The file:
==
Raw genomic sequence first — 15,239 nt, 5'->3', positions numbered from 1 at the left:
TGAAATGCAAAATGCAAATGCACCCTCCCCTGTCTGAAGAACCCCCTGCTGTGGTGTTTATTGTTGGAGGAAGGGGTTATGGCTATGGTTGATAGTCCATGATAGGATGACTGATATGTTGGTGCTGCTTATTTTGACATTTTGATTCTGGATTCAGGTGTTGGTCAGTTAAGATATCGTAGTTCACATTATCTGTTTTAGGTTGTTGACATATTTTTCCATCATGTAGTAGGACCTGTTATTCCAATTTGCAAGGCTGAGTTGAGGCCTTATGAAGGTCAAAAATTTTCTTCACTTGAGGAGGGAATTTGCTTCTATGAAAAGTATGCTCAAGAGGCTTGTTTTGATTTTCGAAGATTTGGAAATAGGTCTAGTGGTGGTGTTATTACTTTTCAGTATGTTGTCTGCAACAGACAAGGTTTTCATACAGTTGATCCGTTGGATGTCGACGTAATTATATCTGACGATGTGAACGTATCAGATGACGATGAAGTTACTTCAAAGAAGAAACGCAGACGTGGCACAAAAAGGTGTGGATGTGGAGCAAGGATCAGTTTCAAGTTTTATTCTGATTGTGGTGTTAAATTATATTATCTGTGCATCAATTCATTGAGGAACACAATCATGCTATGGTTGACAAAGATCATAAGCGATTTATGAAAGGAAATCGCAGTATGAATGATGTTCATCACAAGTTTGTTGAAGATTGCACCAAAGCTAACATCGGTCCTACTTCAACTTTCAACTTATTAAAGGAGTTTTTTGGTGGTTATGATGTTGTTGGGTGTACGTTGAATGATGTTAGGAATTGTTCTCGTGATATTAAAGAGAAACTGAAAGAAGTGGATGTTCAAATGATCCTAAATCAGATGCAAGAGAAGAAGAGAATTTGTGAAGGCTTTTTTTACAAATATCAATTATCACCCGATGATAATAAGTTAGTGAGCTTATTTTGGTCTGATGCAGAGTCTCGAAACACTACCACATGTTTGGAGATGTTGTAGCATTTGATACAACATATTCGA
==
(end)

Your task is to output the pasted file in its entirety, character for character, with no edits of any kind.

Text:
Raw genomic sequence first — 15,239 nt, 5'->3', positions numbered from 1 at the left:
TGAAATGCAAAATGCAAATGCACCCTCCCCTGTCTGAAGAACCCCCTGCTGTGGTGTTTATTGTTGGAGGAAGGGGTTATGGCTATGGTTGATAGTCCATGATAGGATGACTGATATGTTGGTGCTGCTTATTTTGACATTTTGATTCTGGATTCAGGTGTTGGTCAGTTAAGATATCGTAGTTCACATTATCTGTTTTAGGTTGTTGACATATTTTTCCATCATGTAGTAGGACCTGTTATTCCAATTTGCAAGGCTGAGTTGAGGCCTTATGAAGGTCAAAAATTTTCTTCACTTGAGGAGGGAATTTGCTTCTATGAAAAGTATGCTCAAGAGGCTTGTTTTGATTTTCGAAGATTTGGAAATAGGTCTAGTGGTGGTGTTATTACTTTTCAGTATGTTGTCTGCAACAGACAAGGTTTTCATACAGTTGATCCGTTGGATGTCGACGTAATTATATCTGACGATGTGAACGTATCAGATGACGATGAAGTTACTTCAAAGAAGAAACGCAGACGTGGCACAAAAAGGTGTGGATGTGGAGCAAGGATCAGTTTCAAGTTTTATTCTGATTGTGGTGTTAAATTATATTATCTGTGCATCAATTCATTGAGGAACACAATCATGCTATGGTTGACAAAGATCATAAGCGATTTATGAAAGGAAATCGCAGTATGAATGATGTTCATCACAAGTTTGTTGAAGATTGCACCAAAGCTAACATCGGTCCTACTTCAACTTTCAACTTATTAAAGGAGTTTTTTGGTGGTTATGATGTTGTTGGGTGTACGTTGAATGATGTTAGGAATTGTTCTCGTGATATTAAAGAGAAACTGAAAGAAGTGGATGTTCAAATGATCCTAAATCAGATGCAAGAGAAGAAGAGAATTTGTGAAGGCTTTTTTTACAAATATCAATTATCACCCGATGATAATAAGTTAGTGAGCTTATTTTGGTCTGATGCAGAGTCTCGAAACACTACCACATGTTTGGAGATGTTGTAGCATTTGATACAACATATTCGA